DIY Workshop: Martin Kit Build (Part Four)
At last, the time has come to finish making the body of our acoustic guitar kit. However, things are rarely as straightforward as we hope.
When we last left our Martin acoustic kit build, we’d taken the opportunity to customise the guitar by altering the brace positioning and shaping them to ‘tune’ the back and tops. This is where mere guitar kit assembly crossed over into something approaching proper building, and it demonstrates why a Martin kit may get you closer to your ideal instrument than anything you could buy off the rack for an equivalent price. This time around we’re putting the body together.
Before gluing the front and back onto the sides, adjustments must be made to the neck block. The first isn’t strictly necessary, but I’m choosing to remove the protruding ledge because vintage models didn’t have them.
I also feel that truss rod access will be easier, but I can’t deny that my calculations were a bit off and the popsicle brace is in slightly the wrong place. There’s nothing too technical about removing the ledge, and I merely saw it off then tidy things up with a sanding block.
As supplied the neck block is taller than the sides in the neck join area. The sides are glued to the block with the top of the block and the side edges carefully aligned, but where the back is to be glued on, the neck block protrudes about 1cm beyond the side edge. Clearly the excess has to be trimmed off, but it’s a mistake to cut the block square to the sides. Remember that from the waist onwards, the sides slope down to bring body depth to a minimum across the top of the upper bout.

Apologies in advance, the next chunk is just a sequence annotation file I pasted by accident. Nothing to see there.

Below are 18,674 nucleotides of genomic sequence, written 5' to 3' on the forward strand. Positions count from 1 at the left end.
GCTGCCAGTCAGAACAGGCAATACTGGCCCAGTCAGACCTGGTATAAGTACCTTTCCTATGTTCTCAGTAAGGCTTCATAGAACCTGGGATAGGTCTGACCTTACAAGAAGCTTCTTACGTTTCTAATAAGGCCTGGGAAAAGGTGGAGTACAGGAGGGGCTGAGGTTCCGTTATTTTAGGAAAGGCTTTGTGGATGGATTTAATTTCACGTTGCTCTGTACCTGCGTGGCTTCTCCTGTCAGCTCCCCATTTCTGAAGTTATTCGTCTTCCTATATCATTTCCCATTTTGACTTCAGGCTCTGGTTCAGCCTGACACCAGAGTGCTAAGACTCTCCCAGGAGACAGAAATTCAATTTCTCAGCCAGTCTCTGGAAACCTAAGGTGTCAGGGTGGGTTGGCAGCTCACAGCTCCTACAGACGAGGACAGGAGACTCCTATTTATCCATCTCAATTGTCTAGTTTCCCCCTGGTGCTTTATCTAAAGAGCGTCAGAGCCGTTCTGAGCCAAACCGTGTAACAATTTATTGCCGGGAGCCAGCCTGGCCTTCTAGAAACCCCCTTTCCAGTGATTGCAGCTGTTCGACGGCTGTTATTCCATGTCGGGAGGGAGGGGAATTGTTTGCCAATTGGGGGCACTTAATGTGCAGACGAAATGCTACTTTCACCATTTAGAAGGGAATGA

If you cut the block square and then glue the back on, you’ll end up with a ‘dimple’ in the back where it flattens out over the block. To avoid this, you must cut the neck block at an angle that matches the slope of the sides. I place a steel ruler across the internal surface of the block, drop it down to touch the sides at both ends and draw a line straight across. This gives me a line for the top of the slope and I draw lines onto the sides of the block to connect the top line to the top of the rims.
Rather than use a saw, I remove the majority of the unwanted wood using a small block plane and follow up with a rasp. Both remove wood quickly and I work carefully to take the block down to the pencil lines. With just a fraction of a millimetre left to go, I finish the job with my sanding block, which ensures a flat surface largely devoid of file marks.
One more task must be completed before the body is glued together. Look inside most all solid-wood acoustic guitars and you’ll see small wooden braces glued to the inside surfaces of the rims. Although they no doubt add a bit of stiffness and structural strength, the real purpose for these kerfing-to-kerfing struts is to protect against side splits.
In the event that a guitar does receive a whack, or the wood experiences excessive temperature or humidity changes, side splits along the grain line may result. These cracks should stop when they reach one of these side braces, and be prevented from spreading too far.
During the vintage era, it was more common to glue strips of fabric onto the sides to achieve the same result. Although side struts are provided with the kit, I figure that if I’m going vintage style on the top bracing, I might as well address the sides in the same spirit.
I find some pure cotton ribbon at a fabric shop and although it’s not black in colour like the vintage stuff, I quite like the look. Realising things could get messy, I decide to fix masking tape on the sides, leaving a ribbon width gap between pairs as I decide where the patches will be. The hide glue pot goes back on the heat, and while it’s coming up to temperature, I cut all my ribbon strips to the correct lengths. When the glue reaches 60°C, it acquires a water-like viscosity. A length of ribbon is dropped into the glue, where it absorbs the glue and is removed using a tweezers.